Money Habits

How to Use a Credit Card Wisely (i.e., WITHOUT Going into Debt)

October 12, 2022
Using a credit card is fine; it can even be beneficial to you. But you need to know how to use a credit card wisely. I’m going to talk about who should and shouldn’t use credit cards and how to use credit cards responsibly.
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Britt & Laurie Anne
Two female investors in their 30s with a collective net wealth of over $6 million+
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One of the biggest debates in personal finance is “should you use a credit card?”

Some financial experts – like Dave Ramsey – are adamant that no one should use credit cards ever under any circumstances. They say that credit cards will inevitably lead to overspending, debt, and financial destruction.

But…is that really true? Should we avoid Chase and American Express like a toxic ex?

The truth is, credit cards can be an extremely useful tool. They are a way to build a credit score to make things like renting an apartment or buying a house easier and they often come with good protection against fraud and reward points that can help you save money.

The catch is that you have to learn how to use credit cards wisely.

Credit cards are kind of like alcohol. Yes, there are people who struggle to use it responsibly and can enjoy better, healthier lives if they avoid it altogether. But there are also people who can create healthy boundaries around it. Making a blanket statement that nobody should use credit cards ever isn’t reasonable.

Today, I’m going to talk about who should and shouldn’t use credit cards and how to use credit cards wisely if you are going to use one.

Should YOU Use a Credit Card?

So how do you know what category you fall into? Are you someone who should use a credit card or should you avoid them all together?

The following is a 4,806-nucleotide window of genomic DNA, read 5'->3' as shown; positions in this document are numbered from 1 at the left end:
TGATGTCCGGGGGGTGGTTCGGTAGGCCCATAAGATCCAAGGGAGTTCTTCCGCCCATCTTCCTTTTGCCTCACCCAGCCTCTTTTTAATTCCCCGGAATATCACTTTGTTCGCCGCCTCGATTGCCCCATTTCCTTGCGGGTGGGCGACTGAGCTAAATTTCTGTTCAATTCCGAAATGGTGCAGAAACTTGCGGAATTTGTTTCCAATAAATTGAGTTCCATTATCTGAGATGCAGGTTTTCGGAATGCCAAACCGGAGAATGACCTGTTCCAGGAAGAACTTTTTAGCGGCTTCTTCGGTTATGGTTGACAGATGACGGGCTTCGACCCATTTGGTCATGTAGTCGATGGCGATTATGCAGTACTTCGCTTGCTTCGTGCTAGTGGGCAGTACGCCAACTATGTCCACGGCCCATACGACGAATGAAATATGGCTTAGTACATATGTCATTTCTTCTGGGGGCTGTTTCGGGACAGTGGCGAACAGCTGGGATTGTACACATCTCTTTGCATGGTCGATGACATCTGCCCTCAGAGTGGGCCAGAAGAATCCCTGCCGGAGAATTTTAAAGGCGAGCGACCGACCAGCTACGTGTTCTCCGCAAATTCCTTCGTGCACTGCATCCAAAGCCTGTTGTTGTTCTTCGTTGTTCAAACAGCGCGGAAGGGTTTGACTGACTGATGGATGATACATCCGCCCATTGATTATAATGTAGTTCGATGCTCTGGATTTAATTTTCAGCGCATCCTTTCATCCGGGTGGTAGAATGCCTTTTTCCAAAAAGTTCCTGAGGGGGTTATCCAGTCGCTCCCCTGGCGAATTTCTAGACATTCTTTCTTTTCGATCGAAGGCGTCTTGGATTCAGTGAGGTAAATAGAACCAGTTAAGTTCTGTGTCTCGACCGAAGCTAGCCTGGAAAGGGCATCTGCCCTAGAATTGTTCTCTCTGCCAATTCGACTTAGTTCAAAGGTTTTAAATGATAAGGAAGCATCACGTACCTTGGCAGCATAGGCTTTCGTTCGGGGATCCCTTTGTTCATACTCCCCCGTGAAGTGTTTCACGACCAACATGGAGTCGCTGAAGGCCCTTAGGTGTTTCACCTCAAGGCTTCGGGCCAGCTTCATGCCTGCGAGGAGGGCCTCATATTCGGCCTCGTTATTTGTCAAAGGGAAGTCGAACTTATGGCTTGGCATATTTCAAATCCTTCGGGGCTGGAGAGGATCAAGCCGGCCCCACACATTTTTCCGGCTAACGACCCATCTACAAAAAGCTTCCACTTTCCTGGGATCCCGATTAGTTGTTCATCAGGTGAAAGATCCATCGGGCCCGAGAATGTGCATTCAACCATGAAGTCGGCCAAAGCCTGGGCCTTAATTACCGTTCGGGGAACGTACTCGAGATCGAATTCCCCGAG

A good test is “Do you currently have credit card debt?” Meaning, do you carry a balance on your credit card that you can’t pay off at the end of the billing cycle?

If so, it’s time to stop using your credit cards for purchases and to start focusing on paying down the balance.

Besides going further into debt every time you use a credit card, if you carry debt on your card your credit card company waves your “grace period.” This is the period of time in between when you make a purchase on your card and when you pay your credit card bill.

If you’re in the habit of paying your card off every month, then typically you swipe your card to buy gas and don’t pay anything for it until you pay your credit card bill at the end of the billing cycle, so you got to borrow that money from your credit card company for free.

But once you carry a debt balance from month to month, that grace period goes away -- and the minute you buy gas, you start paying interest on it.

The other reason to avoid using a credit card is if you have a history of debt and don’t trust yourself to be able to avoid getting into consumer debt again.

So…what is the best way to use a credit card? I’m going to give you 9 tips for how to use a credit card wisely.

How to use a credit card wisely:

  1. Never put more on your card than you can afford to pay off when your bill is due
  2. The way to use credit cards to your advantage is to never pay interest to the credit card company. That means you always want to pay off the full balance when your bill is due.

Credit cards often approve you for more than you can actually afford to spend every month. Do not let them set your spending limit, you need to set your spending limit!

Know how much you can spend every month and stay within that – no matter what your credit limit is

To live within your means, we recommend following the 50/30/20 budget.

In the 50/30/20 budget, you spend 50% of your monthly income on needs, like rent and car insurance, 30% on wants, like a fun night out, and save at least 20%.

2. Never use cash advance

Credit cards are known for having incredibly high interest rates that work against you — and of these, the rates and fees on cash advance are the worst! Do not use the cash advance feature on your card.

3. Make payments on time

Never, never, never miss a payment! Your payment history has the biggest impact on your credit score, so never miss these payments. Delinquent payments can impact your credit score for up to SEVEN YEARS!

You don’t want to accidentally miss a payment simply because you were disorganized or you mismanaged your money that month. Doing this makes life much harder for future you!